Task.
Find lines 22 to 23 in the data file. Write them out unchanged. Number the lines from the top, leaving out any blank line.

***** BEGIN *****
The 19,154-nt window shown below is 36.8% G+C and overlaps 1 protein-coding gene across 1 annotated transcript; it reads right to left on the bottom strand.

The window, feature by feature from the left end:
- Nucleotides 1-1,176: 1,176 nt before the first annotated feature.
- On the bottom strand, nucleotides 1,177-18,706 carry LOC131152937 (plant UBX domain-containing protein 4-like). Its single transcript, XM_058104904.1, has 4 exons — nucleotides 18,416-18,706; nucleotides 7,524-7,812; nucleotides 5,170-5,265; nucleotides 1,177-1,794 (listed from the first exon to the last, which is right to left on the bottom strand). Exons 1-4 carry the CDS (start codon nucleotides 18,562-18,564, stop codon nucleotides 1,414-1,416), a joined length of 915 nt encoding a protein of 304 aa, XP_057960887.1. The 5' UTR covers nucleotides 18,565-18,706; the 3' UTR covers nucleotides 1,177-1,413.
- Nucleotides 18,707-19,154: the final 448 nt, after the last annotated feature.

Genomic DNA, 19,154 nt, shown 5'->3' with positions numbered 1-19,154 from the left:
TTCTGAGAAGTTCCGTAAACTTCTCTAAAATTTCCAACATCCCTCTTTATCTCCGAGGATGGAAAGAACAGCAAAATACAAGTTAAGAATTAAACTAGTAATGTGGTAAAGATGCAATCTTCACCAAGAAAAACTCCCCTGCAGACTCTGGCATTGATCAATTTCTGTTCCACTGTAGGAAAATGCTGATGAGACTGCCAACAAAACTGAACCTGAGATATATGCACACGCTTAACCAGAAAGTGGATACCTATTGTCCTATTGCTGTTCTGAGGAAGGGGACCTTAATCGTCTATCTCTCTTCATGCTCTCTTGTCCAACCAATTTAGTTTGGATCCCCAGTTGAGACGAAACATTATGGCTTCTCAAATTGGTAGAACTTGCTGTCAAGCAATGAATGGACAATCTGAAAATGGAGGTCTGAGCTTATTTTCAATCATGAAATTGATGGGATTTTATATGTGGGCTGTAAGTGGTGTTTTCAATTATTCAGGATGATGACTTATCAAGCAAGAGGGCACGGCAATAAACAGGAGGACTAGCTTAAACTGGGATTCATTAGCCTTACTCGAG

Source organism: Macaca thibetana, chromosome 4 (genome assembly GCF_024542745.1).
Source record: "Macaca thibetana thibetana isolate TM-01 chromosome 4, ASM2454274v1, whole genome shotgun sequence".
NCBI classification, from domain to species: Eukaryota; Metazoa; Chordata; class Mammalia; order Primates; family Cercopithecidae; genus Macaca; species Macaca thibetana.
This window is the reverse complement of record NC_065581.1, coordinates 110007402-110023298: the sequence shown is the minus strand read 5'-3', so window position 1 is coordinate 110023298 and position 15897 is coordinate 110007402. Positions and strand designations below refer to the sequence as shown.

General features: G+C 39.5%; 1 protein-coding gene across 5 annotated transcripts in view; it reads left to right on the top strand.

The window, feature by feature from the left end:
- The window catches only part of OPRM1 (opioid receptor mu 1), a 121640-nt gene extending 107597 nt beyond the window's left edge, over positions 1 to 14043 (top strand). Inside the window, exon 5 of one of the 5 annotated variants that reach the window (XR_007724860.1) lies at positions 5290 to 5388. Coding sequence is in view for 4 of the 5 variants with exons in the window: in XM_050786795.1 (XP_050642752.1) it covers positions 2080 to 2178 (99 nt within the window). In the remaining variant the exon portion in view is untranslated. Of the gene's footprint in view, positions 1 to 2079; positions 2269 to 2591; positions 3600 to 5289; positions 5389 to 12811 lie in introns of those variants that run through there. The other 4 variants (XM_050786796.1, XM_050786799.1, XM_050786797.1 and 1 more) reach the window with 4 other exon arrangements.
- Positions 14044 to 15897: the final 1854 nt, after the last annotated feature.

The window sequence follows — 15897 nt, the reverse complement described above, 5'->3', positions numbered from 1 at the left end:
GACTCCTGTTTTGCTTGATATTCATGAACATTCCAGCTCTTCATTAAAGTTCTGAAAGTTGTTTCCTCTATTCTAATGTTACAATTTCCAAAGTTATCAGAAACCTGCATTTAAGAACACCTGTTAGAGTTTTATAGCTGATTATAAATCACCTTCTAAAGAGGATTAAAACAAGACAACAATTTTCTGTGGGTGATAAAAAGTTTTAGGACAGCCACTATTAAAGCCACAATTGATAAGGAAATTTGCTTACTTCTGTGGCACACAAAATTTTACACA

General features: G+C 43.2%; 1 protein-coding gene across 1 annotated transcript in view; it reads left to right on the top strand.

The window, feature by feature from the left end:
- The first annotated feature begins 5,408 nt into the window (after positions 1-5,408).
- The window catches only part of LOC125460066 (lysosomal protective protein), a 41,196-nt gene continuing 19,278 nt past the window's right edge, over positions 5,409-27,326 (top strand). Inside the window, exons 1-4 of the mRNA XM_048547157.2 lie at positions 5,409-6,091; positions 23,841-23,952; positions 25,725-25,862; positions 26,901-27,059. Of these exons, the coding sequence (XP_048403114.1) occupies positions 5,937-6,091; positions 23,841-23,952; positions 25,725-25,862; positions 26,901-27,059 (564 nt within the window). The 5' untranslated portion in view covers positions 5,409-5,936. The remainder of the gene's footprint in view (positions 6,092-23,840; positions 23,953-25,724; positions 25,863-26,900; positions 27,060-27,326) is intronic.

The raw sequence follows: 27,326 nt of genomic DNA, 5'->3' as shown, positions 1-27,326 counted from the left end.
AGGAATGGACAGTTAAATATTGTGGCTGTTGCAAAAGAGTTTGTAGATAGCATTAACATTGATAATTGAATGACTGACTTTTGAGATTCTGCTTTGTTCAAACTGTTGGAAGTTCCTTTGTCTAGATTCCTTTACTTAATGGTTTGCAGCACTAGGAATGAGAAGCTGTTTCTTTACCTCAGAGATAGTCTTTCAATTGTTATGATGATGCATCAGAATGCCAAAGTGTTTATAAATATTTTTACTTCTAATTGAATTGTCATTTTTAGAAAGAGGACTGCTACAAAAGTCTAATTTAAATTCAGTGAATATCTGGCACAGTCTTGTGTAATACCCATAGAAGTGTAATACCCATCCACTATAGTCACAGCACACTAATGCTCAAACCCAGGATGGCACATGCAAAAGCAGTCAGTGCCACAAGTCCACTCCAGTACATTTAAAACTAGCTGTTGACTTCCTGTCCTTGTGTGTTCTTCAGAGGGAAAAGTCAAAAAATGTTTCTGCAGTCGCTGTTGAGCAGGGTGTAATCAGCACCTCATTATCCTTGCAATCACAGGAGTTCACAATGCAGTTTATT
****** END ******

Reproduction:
The raw sequence follows: 27,326 nt of genomic DNA, 5'->3' as shown, positions 1-27,326 counted from the left end.
AGGAATGGACAGTTAAATATTGTGGCTGTTGCAAAAGAGTTTGTAGATAGCATTAACATTGATAATTGAATGACTGACTTTTGAGATTCTGCTTTGTTCAAACTGTTGGAAGTTCCTTTGTCTAGATTCCTTTACTTAATGGTTTGCAGCACTAGGAATGAGAAGCTGTTTCTTTACCTCAGAGATAGTCTTTCAATTGTTATGATGATGCATCAGAATGCCAAAGTGTTTATAAATATTTTTACTTCTAATTGAATTGTCATTTTTAGAAAGAGGACTGCTACAAAAGTCTAATTTAAATTCAGTGAATATCTGGCACAGTCTTGTGTAATACCCATAGAAGTGTAATACCCATCCACTATAGTCACAGCACACTAATGCTCAAACCCAGGATGGCACATGCAAAAGCAGTCAGTGCCACAAGTCCACTCCAGTACATTTAAAACTAGCTGTTGACTTCCTGTCCTTGTGTGTTCTTCAGAGGGAAAAGTCAAAAAATGTTTCTGCAGTCGCTGTTGAGCAGGGTGTAATCAGCACCTCATTATCCTTGCAATCACAGGAGTTCACAATGCAGTTTATT